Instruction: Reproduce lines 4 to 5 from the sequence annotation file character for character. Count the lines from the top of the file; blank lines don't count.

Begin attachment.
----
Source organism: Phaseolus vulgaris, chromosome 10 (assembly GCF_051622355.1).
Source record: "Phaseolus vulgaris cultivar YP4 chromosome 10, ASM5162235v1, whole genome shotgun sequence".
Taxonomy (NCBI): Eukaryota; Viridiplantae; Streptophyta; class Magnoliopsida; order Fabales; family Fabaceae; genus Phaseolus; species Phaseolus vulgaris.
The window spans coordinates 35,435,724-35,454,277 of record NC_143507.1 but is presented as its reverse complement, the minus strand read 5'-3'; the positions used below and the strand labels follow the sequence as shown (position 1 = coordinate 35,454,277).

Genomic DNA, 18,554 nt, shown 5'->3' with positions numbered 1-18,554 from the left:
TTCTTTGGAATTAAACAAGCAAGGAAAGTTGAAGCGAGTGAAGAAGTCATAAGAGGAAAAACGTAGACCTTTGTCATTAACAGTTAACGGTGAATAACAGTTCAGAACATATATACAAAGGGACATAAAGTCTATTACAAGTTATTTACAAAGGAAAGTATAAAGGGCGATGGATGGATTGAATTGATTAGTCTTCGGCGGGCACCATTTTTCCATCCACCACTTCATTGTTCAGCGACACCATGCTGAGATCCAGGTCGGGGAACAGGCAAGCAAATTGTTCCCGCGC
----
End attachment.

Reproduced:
The window spans coordinates 35,435,724-35,454,277 of record NC_143507.1 but is presented as its reverse complement, the minus strand read 5'-3'; the positions used below and the strand labels follow the sequence as shown (position 1 = coordinate 35,454,277).

Genomic DNA, 18,554 nt, shown 5'->3' with positions numbered 1-18,554 from the left: